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Signs of an Abusive & Controlling Boyfriend

by Leah Campbell

In the beginning stages of a romantic relationship, you may look past some of the faults in the person you're falling for. Those initial butterflies can make it seem as though nothing else matters, which is how some women end up missing the early signs of an abusive and controlling boyfriend. This behavior then escalates and women may find themselves trapped in a relationship that feels very difficult to escape.

Early Signs

Some of the early warning signs of an abuser may be a guy who has a heightened sense of entitlement, is prone to deceit or expresses minor bouts of jealousy, according to author Steven Stosny, in his "Psychology Today" article, “Are You Dating an Abuser?” For instance, your new boyfriend may not want you to spend time with other friends or be especially quick to anger. Perhaps he manipulates you into devoting all your time to him by telling you how afraid he is of losing you or how much you mean to him. He might make abusive, controlling behaviors seem like they stem from protectiveness and true feelings for you rather than flaws in his character.

Escalation of Behavior

Over time, an abusive and controlling man will escalate his behavior to maintain control over you. For example, he may pressure you to limit your time with friends and family, says psychologist Marie Hartwell-Walker in the Psych Central website article, “Signs of a Controlling Guy.” By isolating you, he is able to maintain more control over your behavior. He may involve himself in every aspect of your life. It is also likely that with time, he will chip away at your self esteem by belittling you in order to increase your reliance on him and will accept no responsibility for disagreements. His verbal and emotional abuse will escalate and may also involve physical abuse.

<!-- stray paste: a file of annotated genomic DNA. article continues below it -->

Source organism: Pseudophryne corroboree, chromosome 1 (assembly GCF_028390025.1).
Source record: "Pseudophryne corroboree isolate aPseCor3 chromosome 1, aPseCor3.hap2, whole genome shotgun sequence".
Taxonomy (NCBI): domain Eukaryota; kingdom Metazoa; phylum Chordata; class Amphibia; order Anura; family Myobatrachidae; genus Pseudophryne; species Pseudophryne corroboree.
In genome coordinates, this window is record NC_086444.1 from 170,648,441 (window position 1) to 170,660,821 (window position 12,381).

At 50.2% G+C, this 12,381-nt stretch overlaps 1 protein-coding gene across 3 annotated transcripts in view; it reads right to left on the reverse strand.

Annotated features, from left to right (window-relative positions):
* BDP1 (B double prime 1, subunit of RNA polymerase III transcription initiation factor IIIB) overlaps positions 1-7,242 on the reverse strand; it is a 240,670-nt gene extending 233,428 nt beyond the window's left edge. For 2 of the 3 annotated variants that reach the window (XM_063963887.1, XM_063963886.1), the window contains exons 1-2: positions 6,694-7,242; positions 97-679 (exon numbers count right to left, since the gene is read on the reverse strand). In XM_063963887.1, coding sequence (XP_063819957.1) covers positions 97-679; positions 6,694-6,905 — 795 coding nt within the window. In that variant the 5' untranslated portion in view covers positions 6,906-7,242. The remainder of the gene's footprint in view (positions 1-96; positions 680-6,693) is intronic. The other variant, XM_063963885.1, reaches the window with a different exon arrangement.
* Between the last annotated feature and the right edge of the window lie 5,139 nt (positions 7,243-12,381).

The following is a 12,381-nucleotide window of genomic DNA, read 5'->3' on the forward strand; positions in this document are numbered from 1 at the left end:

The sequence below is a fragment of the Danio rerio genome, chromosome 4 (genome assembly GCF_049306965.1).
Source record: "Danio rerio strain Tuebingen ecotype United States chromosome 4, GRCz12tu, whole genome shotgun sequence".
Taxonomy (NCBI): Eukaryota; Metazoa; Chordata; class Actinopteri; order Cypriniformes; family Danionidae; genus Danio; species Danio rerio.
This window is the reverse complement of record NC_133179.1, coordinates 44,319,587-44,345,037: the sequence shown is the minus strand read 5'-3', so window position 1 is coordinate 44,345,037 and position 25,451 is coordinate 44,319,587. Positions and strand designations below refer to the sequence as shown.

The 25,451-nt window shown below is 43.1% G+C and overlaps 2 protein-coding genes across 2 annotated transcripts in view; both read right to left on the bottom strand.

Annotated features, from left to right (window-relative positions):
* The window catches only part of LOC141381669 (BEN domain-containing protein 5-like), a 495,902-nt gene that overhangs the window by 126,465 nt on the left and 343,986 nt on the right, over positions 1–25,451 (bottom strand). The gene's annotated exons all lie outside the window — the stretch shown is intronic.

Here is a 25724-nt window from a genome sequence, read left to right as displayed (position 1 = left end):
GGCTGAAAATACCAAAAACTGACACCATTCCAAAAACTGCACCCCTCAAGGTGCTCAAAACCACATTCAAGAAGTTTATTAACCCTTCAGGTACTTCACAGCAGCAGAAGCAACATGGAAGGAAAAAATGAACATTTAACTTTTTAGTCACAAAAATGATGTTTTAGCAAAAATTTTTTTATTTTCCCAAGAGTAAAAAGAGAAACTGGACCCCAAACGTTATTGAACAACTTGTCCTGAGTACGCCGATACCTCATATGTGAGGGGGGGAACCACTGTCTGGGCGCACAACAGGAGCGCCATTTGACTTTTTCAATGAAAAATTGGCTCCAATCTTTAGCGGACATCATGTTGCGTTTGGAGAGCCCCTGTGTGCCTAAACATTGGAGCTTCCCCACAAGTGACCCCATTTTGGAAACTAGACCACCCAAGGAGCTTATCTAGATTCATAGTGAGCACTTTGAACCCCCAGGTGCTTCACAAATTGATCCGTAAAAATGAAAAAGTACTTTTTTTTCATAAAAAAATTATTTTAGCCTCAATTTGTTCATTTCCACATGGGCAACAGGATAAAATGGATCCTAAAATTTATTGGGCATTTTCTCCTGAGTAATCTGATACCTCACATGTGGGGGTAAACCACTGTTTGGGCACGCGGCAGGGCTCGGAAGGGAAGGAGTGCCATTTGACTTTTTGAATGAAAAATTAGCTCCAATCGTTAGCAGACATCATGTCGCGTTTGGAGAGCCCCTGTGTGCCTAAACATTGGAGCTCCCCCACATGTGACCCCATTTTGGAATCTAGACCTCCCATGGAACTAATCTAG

What You May Experience

Women who are in abusive and controlling relationships often begin to withdraw from those closest to them and experience symptoms of depression and anxiety, according to the National Healthy Marriage Resource Center. This can be true whether the abuse is emotional or physical. You may find yourself constantly apologizing for your boyfriend’s behavior and making excuses for how he treats you and others. Your self-esteem falters and you begin to believe this is the treatment you deserve. If there is physical abuse, you may make great efforts to hide your bruises or lie about how you get them to others.

When and Where to Get Help

If your boyfriend displays signs of emotional or physical abuse or controlling behaviors that make you uncomfortable, it is time to get out. Unfortunately, this isn’t always easy for women entrenched in an abusive relationship. The emotional power an abuser has over his victim can be difficult to escape. Talk to friends and family about your desire to leave and allow them to help you, if possible. If you can’t leave right away, identify ways to get out of your home in an emergency and establish code words you can say to friends and family so they can know if you are in immediate danger. For more information on breaking away from an abusive relationship, call the National Domestic Violence Hotline at 1-800-799-7233 (SAFE).

About the Author

Living in Alaska, Leah Campbell has traveled the world and written extensively on topics relating to infertility, dating, adoption and parenting. She recently released her first book, and holds a psychology degree (with an emphasis in child development and abnormal child psychology) from San Diego State University.

Photo Credits

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